Legal Daily (法制日报), a Beijing-based newspaper, published a piece this week looking at the ticket price of China’s National Sports Stadium or the “bird’s nest.” Below are some excerpts:
“We’re very disappointed the National Sports Stadium doesn’t sell half-price tickets to our seniors,” said grey-haired Wang Huifu, 70. Some senior high and colleague students are, too, not cool with the price. “They don’t offer half-price tickets. Is the ‘bird’s nest’ still a public place?” Located in the Olympic Park, this RMB 3.1 trillion (roughly $ 454.45 million USD) main arena has attracted millions of visitors after the Games, becoming a new tourist attraction and an icon of the capital city.
The Olympic Park received 180,000 visitors in the first day of its opening. One thirds of these visitors went to the National Stadium, making it the most visited venue in the Park. The ticket is priced at RMB 50 (roughly $ 7 USD). Aside from children under 1.2 meter(4 feet), only JGZ (military certificate) and certificate for the physically challenged holders can enter the stadium free of charge.
“Even the Forbidden City offers half-price tickets, why not here? So this is not a tourist attraction?” Mr. Xiang argued with a ticket clerk. “This is almost an imparity clause. Now that it’s open to the public, why they set such high a price without offering high-price tickets?” voiced a tour guide agreeingly.
“The price was set by superiors. We thought about offering half-price tickets to seniors and students. But it wouldn’t pay back our cost if we did, as they accounted for too much of our visitors,” said a ticket clerk, who didn’t explain further how much their cost and who the superiors are.
Generally speaking, stadiums as socially-good facilities are invested by the government. It’s run by competent department while still backed by the government. In this case, ticket price of the National Stadium should be decided by the Beijing Municipal Commission of Development and Reform and Beijing Tourism Administration. As the biggest stadium in China, the “bird’s nest” was said to adopt a government-led and market-oriented way of operation even before it was built. “This is to hatch a golden egg out of the ‘nest’,” said an employee at the Beijing Organizing Committee for the Olympic Games. But the situation here seems to be more complicated.
The owner of the National Stadium is National Stadium Co., Ltd. And the CITIC Group consortium was granted a 30-year chartered management right to the venue. (Note: The National Stadium Co., Ltd. is made up of the Beijing State-Owned Assets Management Co., Ltd. (BSAM), who has a 58% investment interest in the stadium, and the CITIC Group consortium, who has invested 42% in the venue. The CITIC Group consortium is composed of the China International Trust and Investment Company (CITIC), the Beijing Urban Construction Group, CITIC Group affiliate Guan Elstrong from Hong Kong and the Golden State Holding Group from the United States. Follow THIS LINK to find more info.) The BSAM will get back its privilege of management after.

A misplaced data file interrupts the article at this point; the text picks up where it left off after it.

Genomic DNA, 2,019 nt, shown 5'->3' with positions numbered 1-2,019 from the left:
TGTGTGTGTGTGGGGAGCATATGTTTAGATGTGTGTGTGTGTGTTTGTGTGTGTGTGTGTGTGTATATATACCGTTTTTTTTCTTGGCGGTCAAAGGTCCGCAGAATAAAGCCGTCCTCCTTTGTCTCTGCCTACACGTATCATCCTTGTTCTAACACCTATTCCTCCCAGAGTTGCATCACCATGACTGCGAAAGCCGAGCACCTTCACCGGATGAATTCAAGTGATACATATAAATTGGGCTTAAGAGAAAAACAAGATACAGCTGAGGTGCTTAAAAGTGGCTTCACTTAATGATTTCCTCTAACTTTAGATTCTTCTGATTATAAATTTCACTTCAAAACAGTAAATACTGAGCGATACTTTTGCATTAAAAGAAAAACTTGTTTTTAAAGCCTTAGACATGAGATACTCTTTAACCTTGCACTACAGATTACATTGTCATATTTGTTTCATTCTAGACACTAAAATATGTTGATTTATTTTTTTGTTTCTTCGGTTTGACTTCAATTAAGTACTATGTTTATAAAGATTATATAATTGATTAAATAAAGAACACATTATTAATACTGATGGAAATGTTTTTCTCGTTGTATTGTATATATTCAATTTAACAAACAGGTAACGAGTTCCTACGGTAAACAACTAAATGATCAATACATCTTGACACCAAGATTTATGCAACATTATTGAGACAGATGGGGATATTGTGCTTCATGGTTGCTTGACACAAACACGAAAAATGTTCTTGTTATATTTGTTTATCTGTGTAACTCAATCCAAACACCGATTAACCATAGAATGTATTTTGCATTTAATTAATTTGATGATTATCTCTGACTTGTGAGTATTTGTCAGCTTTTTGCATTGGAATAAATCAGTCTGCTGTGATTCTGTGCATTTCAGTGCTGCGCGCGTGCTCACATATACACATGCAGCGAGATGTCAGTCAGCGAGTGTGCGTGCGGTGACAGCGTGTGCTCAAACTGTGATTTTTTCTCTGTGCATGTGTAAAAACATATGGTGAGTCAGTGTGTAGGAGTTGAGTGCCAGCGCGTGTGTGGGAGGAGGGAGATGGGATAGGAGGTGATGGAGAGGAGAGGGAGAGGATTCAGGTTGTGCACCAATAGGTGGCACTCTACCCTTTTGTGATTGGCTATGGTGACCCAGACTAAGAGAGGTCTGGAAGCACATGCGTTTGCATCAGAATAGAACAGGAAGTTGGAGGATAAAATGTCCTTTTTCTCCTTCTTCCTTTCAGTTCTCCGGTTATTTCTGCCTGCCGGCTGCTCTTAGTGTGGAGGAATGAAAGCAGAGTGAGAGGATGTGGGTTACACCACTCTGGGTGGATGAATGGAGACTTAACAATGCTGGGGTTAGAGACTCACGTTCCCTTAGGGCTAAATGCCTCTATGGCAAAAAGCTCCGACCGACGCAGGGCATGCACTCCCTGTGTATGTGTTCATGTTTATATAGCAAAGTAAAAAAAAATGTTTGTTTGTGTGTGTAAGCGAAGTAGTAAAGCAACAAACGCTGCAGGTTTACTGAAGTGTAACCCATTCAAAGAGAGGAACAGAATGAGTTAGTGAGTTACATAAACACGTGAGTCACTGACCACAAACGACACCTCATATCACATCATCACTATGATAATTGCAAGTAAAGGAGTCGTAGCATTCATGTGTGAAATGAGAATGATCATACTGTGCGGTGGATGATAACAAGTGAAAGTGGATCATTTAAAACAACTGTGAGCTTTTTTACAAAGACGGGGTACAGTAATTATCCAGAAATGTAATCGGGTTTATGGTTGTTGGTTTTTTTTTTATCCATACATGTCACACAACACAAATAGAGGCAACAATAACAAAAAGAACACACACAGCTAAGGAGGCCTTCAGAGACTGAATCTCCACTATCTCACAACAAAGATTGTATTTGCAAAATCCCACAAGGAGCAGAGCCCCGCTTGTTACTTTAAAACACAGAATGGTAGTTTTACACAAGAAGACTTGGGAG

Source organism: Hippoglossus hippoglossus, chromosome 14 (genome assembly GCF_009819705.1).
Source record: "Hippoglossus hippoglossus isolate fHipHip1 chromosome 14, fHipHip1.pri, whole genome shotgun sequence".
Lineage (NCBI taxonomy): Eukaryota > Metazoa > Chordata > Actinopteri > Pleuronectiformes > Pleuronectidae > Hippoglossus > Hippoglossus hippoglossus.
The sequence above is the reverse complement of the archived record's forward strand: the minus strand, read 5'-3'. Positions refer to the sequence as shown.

“Looking from this aspect, the company need to get back its high maintenance costs. So it’s not a surprise they set the price this high,” commented an industry analyst.
Though the CITIC Group consortium has gotten 30 years of management right, could they also decide on pricing? Does the stadium belong to the public? Are government departments concerned in control of its pricing? Should we hold public hearings to decide whether the price is good and there’s a need to offer half-price tickets?
“The ‘bird’s nest’ is not like a park. It’s a place for business. Our company is responsible for its maintenance and operation, and we also decide the ticket price,” a lady from the operating department of National Stadium Co., Ltd. said to the reporter, “When did you see the National Opera House offering half-pirce tickets?”
“We talked with the Beijing Tourism Administration (BTA) about this. And the price is set after considering various opinions,” she continued. An employee from the BTA confirmed her words by saying that they can only give some guidance to the company.
“It’s without question that the company setting the ticket price on their own in order to take back its high maintenance costs. But as the national stadium, the ‘bird’s nest’ has already been perceived by citizens as a public sports facility. This is about huge social and public interests. We still need to consider if they can set the ticket price directly themselves without going through public hearings,” said Dai Xuefeng, assistant director of tourism research center at Chinese Academy of Social Sciences.
Every company would pursue profits following the law of market economy. But when public interests is involved, supervision from government cannot be missed.
The Bird’s Nest attracted millions of visitors during the holiday
Legal Daily’s article (Chinese)
Photo: Legal Daily